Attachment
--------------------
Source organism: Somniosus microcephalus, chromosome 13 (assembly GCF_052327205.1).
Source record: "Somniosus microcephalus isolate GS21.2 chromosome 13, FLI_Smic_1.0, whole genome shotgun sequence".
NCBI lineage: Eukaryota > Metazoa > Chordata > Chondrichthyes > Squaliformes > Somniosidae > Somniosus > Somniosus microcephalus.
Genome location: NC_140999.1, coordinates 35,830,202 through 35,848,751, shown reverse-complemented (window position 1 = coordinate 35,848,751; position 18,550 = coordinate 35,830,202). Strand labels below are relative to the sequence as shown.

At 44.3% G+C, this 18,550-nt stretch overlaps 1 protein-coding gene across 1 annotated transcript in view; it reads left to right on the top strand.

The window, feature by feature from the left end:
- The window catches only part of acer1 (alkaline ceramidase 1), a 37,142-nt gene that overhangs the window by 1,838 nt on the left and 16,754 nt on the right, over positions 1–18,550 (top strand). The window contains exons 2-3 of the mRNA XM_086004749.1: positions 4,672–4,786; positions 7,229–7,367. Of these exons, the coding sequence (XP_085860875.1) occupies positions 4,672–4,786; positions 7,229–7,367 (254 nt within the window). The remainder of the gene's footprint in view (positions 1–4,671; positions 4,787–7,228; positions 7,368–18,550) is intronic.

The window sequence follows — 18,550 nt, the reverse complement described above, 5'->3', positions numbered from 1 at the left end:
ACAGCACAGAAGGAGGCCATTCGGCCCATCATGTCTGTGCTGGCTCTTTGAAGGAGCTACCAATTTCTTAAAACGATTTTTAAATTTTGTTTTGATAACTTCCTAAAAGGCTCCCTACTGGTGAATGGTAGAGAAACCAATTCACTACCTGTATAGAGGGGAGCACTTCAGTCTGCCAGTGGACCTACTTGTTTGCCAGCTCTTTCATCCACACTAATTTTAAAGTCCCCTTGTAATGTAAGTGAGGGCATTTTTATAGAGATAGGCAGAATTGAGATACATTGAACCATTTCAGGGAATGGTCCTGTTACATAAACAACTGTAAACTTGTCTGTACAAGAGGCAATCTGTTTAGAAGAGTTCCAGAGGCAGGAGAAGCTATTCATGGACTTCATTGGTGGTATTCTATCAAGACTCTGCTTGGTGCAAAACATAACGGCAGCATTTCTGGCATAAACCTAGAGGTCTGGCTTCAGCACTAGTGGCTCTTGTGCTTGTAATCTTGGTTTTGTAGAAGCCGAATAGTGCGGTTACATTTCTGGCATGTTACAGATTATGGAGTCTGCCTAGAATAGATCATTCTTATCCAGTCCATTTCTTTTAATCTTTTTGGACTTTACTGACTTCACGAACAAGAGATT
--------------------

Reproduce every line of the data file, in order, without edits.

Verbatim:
Source organism: Somniosus microcephalus, chromosome 13 (assembly GCF_052327205.1).
Source record: "Somniosus microcephalus isolate GS21.2 chromosome 13, FLI_Smic_1.0, whole genome shotgun sequence".
NCBI lineage: Eukaryota > Metazoa > Chordata > Chondrichthyes > Squaliformes > Somniosidae > Somniosus > Somniosus microcephalus.
Genome location: NC_140999.1, coordinates 35,830,202 through 35,848,751, shown reverse-complemented (window position 1 = coordinate 35,848,751; position 18,550 = coordinate 35,830,202). Strand labels below are relative to the sequence as shown.

At 44.3% G+C, this 18,550-nt stretch overlaps 1 protein-coding gene across 1 annotated transcript in view; it reads left to right on the top strand.

The window, feature by feature from the left end:
- The window catches only part of acer1 (alkaline ceramidase 1), a 37,142-nt gene that overhangs the window by 1,838 nt on the left and 16,754 nt on the right, over positions 1–18,550 (top strand). The window contains exons 2-3 of the mRNA XM_086004749.1: positions 4,672–4,786; positions 7,229–7,367. Of these exons, the coding sequence (XP_085860875.1) occupies positions 4,672–4,786; positions 7,229–7,367 (254 nt within the window). The remainder of the gene's footprint in view (positions 1–4,671; positions 4,787–7,228; positions 7,368–18,550) is intronic.

The window sequence follows — 18,550 nt, the reverse complement described above, 5'->3', positions numbered from 1 at the left end:
ACAGCACAGAAGGAGGCCATTCGGCCCATCATGTCTGTGCTGGCTCTTTGAAGGAGCTACCAATTTCTTAAAACGATTTTTAAATTTTGTTTTGATAACTTCCTAAAAGGCTCCCTACTGGTGAATGGTAGAGAAACCAATTCACTACCTGTATAGAGGGGAGCACTTCAGTCTGCCAGTGGACCTACTTGTTTGCCAGCTCTTTCATCCACACTAATTTTAAAGTCCCCTTGTAATGTAAGTGAGGGCATTTTTATAGAGATAGGCAGAATTGAGATACATTGAACCATTTCAGGGAATGGTCCTGTTACATAAACAACTGTAAACTTGTCTGTACAAGAGGCAATCTGTTTAGAAGAGTTCCAGAGGCAGGAGAAGCTATTCATGGACTTCATTGGTGGTATTCTATCAAGACTCTGCTTGGTGCAAAACATAACGGCAGCATTTCTGGCATAAACCTAGAGGTCTGGCTTCAGCACTAGTGGCTCTTGTGCTTGTAATCTTGGTTTTGTAGAAGCCGAATAGTGCGGTTACATTTCTGGCATGTTACAGATTATGGAGTCTGCCTAGAATAGATCATTCTTATCCAGTCCATTTCTTTTAATCTTTTTGGACTTTACTGACTTCACGAACAAGAGATT